SO THEY BOTH NOW SUPPORT $60 billion over 10 years in additional, wasteful, unnecessary spending on a National Infrastructure Reinvestment Bank, which will pay for more construction and repair of highways, bridges and other infrastructure. No ray of new thought here. The last federal highway bill approached $300 billion for doing the same thing. The proposed budget for the Army Corps of Engineers for next year alone is over $10 billion, for still more of the same.

But, you know, the government just has to put people to work building stuff, as in the 1930s. Otherwise, how will those 5% unemployed ever have any hope of finding jobs?

But the pair are just warming up, government spending wise. On the Earned Income Tax Credit, a welfare benefit entitlement program implanted in the tax code, Obama said last month, "I'll double the number of workers who receive it and triple the benefit for minimum wage workers." He proposes another cash handout he calls a middle class tax cut in the form of "a new and fully refundable tax credit worth $4,000 for tuition and fees every year." That is part of an education package calling for an additional $72 billion in increased federal spending. Another $14 billion in new spending is proposed for a national service plan.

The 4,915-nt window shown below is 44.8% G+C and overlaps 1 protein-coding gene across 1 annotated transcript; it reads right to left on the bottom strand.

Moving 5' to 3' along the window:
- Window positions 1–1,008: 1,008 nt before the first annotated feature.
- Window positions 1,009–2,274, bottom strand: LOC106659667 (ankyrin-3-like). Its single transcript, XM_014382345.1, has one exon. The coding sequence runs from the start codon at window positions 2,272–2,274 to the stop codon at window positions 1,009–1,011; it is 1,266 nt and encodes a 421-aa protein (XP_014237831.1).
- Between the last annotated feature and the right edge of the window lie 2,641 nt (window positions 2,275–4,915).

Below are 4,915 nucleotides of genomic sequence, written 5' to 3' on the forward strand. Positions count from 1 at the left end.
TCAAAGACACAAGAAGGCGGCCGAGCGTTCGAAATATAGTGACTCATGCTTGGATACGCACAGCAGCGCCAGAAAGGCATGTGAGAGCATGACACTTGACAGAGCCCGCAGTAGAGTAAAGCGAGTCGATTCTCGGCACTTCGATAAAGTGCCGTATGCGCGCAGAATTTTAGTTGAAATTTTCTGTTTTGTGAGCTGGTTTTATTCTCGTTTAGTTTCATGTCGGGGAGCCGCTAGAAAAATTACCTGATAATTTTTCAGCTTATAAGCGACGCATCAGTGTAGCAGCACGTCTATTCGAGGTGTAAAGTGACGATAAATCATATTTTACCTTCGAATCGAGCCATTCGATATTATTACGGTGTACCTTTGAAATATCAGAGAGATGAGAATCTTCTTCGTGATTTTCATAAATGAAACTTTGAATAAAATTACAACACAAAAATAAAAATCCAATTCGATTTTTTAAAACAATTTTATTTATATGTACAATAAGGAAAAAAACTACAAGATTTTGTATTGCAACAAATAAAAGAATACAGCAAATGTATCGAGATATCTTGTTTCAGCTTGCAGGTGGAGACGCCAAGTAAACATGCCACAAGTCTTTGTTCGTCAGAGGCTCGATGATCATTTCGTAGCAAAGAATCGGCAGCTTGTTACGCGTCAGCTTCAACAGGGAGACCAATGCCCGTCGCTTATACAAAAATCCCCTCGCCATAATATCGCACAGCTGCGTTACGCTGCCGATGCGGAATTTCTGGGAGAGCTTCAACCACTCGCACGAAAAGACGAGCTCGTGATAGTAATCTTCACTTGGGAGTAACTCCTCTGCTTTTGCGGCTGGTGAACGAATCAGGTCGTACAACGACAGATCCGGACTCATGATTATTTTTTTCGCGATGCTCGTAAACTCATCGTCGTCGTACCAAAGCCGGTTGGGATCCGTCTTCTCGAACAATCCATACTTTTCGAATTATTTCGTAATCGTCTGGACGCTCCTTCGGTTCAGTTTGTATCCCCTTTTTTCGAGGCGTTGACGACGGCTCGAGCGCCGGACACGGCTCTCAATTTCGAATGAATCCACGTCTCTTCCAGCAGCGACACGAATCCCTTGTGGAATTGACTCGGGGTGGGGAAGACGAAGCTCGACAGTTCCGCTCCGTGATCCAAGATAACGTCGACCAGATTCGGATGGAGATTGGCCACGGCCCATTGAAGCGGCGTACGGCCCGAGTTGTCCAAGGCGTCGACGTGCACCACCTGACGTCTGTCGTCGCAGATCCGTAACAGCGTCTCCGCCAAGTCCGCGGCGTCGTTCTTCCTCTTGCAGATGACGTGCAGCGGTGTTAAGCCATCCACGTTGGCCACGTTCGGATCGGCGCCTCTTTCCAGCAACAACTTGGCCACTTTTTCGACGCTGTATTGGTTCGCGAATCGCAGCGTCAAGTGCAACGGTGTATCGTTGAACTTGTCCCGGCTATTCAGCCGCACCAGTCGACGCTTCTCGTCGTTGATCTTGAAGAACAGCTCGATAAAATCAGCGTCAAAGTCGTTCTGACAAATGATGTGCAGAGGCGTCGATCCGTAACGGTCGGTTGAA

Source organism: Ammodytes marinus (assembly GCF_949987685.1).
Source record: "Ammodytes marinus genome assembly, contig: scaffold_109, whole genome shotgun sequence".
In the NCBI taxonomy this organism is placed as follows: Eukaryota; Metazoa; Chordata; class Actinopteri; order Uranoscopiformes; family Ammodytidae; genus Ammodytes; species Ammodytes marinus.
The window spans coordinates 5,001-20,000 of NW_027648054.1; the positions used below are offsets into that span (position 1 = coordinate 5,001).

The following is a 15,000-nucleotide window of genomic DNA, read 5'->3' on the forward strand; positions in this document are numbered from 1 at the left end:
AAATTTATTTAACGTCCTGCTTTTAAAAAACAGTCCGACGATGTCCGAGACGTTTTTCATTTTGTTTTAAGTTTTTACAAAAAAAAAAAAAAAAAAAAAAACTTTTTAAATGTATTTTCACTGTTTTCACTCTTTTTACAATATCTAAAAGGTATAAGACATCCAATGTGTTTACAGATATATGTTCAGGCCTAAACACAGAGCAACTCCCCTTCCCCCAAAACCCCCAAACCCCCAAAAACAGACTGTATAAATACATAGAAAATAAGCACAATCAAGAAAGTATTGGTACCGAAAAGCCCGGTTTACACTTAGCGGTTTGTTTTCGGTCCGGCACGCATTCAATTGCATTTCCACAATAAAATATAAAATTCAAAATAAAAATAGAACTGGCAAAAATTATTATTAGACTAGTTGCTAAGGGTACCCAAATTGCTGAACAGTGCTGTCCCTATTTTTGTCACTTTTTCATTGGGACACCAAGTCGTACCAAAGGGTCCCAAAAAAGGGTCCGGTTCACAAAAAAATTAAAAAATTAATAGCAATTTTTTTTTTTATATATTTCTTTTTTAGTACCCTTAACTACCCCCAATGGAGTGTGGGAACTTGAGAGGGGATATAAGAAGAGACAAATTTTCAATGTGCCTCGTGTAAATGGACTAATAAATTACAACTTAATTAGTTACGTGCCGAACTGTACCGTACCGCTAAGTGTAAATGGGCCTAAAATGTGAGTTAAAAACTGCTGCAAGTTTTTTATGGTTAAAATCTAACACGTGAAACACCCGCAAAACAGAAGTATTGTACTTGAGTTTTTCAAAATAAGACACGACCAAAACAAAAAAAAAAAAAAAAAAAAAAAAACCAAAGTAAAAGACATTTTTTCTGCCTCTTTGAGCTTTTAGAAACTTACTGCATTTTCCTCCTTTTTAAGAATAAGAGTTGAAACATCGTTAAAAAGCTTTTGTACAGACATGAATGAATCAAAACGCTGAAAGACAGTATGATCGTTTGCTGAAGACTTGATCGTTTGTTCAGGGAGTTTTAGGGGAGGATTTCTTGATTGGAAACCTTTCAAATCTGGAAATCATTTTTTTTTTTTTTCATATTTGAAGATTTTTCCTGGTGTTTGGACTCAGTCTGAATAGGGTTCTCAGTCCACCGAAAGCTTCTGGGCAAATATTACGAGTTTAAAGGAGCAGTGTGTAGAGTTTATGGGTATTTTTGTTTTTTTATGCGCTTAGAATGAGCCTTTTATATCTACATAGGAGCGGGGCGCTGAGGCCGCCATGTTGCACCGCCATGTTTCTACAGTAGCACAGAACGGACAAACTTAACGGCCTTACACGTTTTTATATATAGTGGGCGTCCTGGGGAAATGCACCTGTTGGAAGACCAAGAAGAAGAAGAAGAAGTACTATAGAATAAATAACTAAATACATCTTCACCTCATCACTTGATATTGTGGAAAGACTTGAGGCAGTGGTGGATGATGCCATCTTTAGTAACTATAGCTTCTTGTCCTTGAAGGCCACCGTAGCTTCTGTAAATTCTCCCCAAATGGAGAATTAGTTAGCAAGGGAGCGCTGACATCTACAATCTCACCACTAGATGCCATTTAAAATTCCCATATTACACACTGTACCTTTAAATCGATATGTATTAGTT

Another cash handout in the form of a tax credit will provide "up to $1000 for a working family" for "95% of working Americans." This was a new idea in 1972, when George McGovern proposed giving away $1,000 to each adult voter as a hip, new, welfare program. Obama says he proposes a middle class tax cut in the form of a series of these cash giveaways dressed up as income tax credits. But when the credit gives money to voters that they did not pay in income taxes, and there is no cut in any tax rates involved anywhere, what we are talking about is still more cash welfare, not a tax cut. Obama proposes to spend an additional $340 billion on this new tax credit welfare.